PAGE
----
Traders work on the floor of the New York Stock Exchange (NYSE) in New York, October 27, 2021.
Brendan McDermid | Reuters
U.S. stock futures rose slightly in overnight trading on Sunday as investors readied for the first trading of November.
Market participants are gearing up for another week of corporate earnings, a key Federal Reserve meeting on Wednesday and October’s jobs report.
Dow futures rose 80 points. S&P 500 futures gained 0.25% and Nasdaq 100 futures rose 0.25%.
Stocks closed out the month of October on Friday and all three major averages closed at record highs. The S&P 500 and Nasdaq clinched their best months since November 2020.
The Dow Jones Industrial Average rose 5.8% in October. The S&P 500 rallied 6.9% last month and the technology-focused Nasdaq Composite added 7.3% in October. The month marked a rebound from September, where the major indexes declined.
Corporate earnings season dominated October amid solid earnings even with global supply chain concerns. About half of the S&P 500 companies have reported quarterly results and more than 80% of them beat earnings estimates from Wall Street analysts, according to Refinitiv.
As earnings season continues this week, investors will also be monitoring the Federal Reserve’s two-day meeting Tuesday and Wednesday. The central bank is widely expected to announce that it will begin to unwind its $120 billion in monthly bond purchases and end the program entirely by the middle of next year.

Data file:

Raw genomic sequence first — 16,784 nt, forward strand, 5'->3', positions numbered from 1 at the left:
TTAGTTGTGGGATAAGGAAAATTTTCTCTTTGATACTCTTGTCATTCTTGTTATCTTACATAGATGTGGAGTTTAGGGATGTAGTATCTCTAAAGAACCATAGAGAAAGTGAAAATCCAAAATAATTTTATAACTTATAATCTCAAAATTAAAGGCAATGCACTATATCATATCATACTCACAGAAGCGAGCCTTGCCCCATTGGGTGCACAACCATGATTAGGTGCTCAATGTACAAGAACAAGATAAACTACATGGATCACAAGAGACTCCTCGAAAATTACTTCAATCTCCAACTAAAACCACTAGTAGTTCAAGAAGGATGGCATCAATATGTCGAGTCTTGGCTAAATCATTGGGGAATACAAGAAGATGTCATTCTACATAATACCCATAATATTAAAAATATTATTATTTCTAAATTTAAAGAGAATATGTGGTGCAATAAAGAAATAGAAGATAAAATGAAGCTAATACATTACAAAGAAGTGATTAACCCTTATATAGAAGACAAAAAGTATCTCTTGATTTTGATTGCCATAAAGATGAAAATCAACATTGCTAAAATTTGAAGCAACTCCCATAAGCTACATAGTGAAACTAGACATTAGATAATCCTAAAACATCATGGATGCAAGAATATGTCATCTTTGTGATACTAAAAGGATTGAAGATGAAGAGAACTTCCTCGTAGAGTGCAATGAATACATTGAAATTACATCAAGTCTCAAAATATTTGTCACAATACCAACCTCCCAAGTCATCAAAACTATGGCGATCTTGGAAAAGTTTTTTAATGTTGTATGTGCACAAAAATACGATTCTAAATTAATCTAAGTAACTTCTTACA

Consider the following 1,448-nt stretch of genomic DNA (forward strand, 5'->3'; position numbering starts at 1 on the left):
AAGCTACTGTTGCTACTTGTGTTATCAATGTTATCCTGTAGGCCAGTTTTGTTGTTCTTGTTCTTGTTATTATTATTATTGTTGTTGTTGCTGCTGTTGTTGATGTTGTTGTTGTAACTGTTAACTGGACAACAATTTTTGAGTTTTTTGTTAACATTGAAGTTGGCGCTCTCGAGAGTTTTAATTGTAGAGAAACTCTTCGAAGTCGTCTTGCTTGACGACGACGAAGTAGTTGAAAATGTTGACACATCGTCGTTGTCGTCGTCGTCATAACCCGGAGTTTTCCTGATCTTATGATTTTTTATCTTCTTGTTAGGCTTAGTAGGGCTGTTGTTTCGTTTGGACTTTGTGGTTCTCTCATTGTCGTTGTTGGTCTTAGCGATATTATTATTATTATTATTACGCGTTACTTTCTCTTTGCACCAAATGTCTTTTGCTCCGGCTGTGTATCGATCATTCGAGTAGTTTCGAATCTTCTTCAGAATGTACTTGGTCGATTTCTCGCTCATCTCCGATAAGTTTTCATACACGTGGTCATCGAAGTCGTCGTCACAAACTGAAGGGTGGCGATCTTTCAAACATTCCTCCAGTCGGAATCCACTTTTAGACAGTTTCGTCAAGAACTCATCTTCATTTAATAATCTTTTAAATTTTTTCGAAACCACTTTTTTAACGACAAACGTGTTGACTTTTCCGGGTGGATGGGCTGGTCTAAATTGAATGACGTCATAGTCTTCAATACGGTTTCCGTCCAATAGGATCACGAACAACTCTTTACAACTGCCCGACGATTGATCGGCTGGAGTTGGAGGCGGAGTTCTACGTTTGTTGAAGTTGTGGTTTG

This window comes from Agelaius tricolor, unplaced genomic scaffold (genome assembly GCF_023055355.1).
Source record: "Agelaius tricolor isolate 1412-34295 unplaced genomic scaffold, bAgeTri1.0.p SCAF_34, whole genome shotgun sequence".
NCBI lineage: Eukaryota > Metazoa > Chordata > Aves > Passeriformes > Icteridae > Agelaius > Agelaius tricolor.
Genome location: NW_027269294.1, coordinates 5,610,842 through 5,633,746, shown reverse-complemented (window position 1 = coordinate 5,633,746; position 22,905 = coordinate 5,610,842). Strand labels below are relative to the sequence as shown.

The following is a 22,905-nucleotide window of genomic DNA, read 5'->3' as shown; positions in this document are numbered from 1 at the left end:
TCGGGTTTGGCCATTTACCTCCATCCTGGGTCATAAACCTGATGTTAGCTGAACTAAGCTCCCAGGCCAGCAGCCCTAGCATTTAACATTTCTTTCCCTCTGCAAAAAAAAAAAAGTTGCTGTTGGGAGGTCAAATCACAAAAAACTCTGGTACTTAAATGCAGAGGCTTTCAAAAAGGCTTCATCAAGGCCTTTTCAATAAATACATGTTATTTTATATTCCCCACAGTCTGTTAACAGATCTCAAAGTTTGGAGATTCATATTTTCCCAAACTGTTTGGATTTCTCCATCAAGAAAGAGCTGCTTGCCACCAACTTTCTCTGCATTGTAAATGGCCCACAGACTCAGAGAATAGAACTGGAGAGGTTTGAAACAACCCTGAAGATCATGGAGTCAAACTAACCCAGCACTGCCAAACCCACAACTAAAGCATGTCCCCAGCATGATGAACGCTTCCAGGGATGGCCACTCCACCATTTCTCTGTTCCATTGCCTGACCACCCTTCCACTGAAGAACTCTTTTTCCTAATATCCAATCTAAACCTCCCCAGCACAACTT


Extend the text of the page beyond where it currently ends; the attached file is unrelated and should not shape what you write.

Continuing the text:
Investors will also be looking for the Fed’s comments on rising prices as inflation has been running at a 30-year high.
“The Fed is part of a global move to remove accommodation, and the market drives right past that,” Bleakley Advisory Group CIO Peter Boockvar said. “In a way, the stock market is playing a game of chicken, with this inflation move and interest rates and the response from central banks.”
The other big event for the week will be October’s October employment report Friday, which could show some improvement in hiring, as new cases of Covid-19 continued to decline.
“The change in nonfarm payrolls is expected to be a robust 450K which is likely to again lower the unemployment rate,” said Jim Paulsen, chief investment strategist for Leuthold Group. “Key to the report will be how much wage inflation rises and whether the labor force participation rate finally picks up after so many recently came of extended unemployment benefits.”
—CNBC’s Patti Domm contributed to this report.